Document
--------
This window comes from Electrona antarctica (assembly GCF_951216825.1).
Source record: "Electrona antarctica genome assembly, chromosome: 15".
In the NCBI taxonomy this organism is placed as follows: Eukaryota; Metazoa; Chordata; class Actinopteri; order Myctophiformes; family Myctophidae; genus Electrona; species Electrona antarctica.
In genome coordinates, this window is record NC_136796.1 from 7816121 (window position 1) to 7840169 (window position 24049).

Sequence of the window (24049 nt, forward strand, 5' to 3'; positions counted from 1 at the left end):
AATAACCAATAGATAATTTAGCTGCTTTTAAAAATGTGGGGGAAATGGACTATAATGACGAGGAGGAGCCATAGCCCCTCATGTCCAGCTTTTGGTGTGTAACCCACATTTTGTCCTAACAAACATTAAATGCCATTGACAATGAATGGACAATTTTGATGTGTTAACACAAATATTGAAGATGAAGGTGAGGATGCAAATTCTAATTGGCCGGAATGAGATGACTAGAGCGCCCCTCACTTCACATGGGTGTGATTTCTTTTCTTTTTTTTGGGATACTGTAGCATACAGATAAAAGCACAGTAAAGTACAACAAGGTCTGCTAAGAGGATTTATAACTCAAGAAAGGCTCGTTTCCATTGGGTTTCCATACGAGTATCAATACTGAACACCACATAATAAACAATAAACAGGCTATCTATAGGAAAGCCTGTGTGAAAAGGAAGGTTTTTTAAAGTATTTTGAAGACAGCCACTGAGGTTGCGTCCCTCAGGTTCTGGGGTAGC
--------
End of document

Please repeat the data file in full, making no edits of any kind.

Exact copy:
This window comes from Electrona antarctica (assembly GCF_951216825.1).
Source record: "Electrona antarctica genome assembly, chromosome: 15".
In the NCBI taxonomy this organism is placed as follows: Eukaryota; Metazoa; Chordata; class Actinopteri; order Myctophiformes; family Myctophidae; genus Electrona; species Electrona antarctica.
In genome coordinates, this window is record NC_136796.1 from 7816121 (window position 1) to 7840169 (window position 24049).

Sequence of the window (24049 nt, forward strand, 5' to 3'; positions counted from 1 at the left end):
AATAACCAATAGATAATTTAGCTGCTTTTAAAAATGTGGGGGAAATGGACTATAATGACGAGGAGGAGCCATAGCCCCTCATGTCCAGCTTTTGGTGTGTAACCCACATTTTGTCCTAACAAACATTAAATGCCATTGACAATGAATGGACAATTTTGATGTGTTAACACAAATATTGAAGATGAAGGTGAGGATGCAAATTCTAATTGGCCGGAATGAGATGACTAGAGCGCCCCTCACTTCACATGGGTGTGATTTCTTTTCTTTTTTTTGGGATACTGTAGCATACAGATAAAAGCACAGTAAAGTACAACAAGGTCTGCTAAGAGGATTTATAACTCAAGAAAGGCTCGTTTCCATTGGGTTTCCATACGAGTATCAATACTGAACACCACATAATAAACAATAAACAGGCTATCTATAGGAAAGCCTGTGTGAAAAGGAAGGTTTTTTAAAGTATTTTGAAGACAGCCACTGAGGTTGCGTCCCTCAGGTTCTGGGGTAGC